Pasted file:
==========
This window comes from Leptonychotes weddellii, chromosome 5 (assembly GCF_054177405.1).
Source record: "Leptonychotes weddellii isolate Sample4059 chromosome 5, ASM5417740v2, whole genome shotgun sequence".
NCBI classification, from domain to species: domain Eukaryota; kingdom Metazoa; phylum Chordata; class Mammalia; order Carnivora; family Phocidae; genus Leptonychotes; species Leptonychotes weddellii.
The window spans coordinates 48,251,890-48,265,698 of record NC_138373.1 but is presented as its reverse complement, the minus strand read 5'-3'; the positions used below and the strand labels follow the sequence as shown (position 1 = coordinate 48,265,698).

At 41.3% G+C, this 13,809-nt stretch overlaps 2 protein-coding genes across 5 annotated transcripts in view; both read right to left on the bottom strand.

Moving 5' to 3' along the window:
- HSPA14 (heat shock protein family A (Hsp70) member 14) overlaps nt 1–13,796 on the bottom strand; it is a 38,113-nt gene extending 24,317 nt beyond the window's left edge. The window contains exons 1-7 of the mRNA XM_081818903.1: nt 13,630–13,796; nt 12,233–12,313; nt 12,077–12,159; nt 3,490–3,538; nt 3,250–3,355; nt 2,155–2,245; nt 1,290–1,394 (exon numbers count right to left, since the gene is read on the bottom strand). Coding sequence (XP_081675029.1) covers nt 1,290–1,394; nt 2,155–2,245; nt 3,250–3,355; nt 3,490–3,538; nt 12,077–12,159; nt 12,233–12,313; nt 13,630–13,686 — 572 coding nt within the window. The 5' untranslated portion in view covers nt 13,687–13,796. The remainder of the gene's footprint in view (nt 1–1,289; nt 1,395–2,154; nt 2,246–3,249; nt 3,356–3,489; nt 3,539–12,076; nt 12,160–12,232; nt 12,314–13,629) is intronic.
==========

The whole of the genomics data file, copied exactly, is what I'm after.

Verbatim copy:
This window comes from Leptonychotes weddellii, chromosome 5 (assembly GCF_054177405.1).
Source record: "Leptonychotes weddellii isolate Sample4059 chromosome 5, ASM5417740v2, whole genome shotgun sequence".
NCBI classification, from domain to species: domain Eukaryota; kingdom Metazoa; phylum Chordata; class Mammalia; order Carnivora; family Phocidae; genus Leptonychotes; species Leptonychotes weddellii.
The window spans coordinates 48,251,890-48,265,698 of record NC_138373.1 but is presented as its reverse complement, the minus strand read 5'-3'; the positions used below and the strand labels follow the sequence as shown (position 1 = coordinate 48,265,698).

At 41.3% G+C, this 13,809-nt stretch overlaps 2 protein-coding genes across 5 annotated transcripts in view; both read right to left on the bottom strand.

Moving 5' to 3' along the window:
- HSPA14 (heat shock protein family A (Hsp70) member 14) overlaps nt 1–13,796 on the bottom strand; it is a 38,113-nt gene extending 24,317 nt beyond the window's left edge. The window contains exons 1-7 of the mRNA XM_081818903.1: nt 13,630–13,796; nt 12,233–12,313; nt 12,077–12,159; nt 3,490–3,538; nt 3,250–3,355; nt 2,155–2,245; nt 1,290–1,394 (exon numbers count right to left, since the gene is read on the bottom strand). Coding sequence (XP_081675029.1) covers nt 1,290–1,394; nt 2,155–2,245; nt 3,250–3,355; nt 3,490–3,538; nt 12,077–12,159; nt 12,233–12,313; nt 13,630–13,686 — 572 coding nt within the window. The 5' untranslated portion in view covers nt 13,687–13,796. The remainder of the gene's footprint in view (nt 1–1,289; nt 1,395–2,154; nt 2,246–3,249; nt 3,356–3,489; nt 3,539–12,076; nt 12,160–12,232; nt 12,314–13,629) is intronic.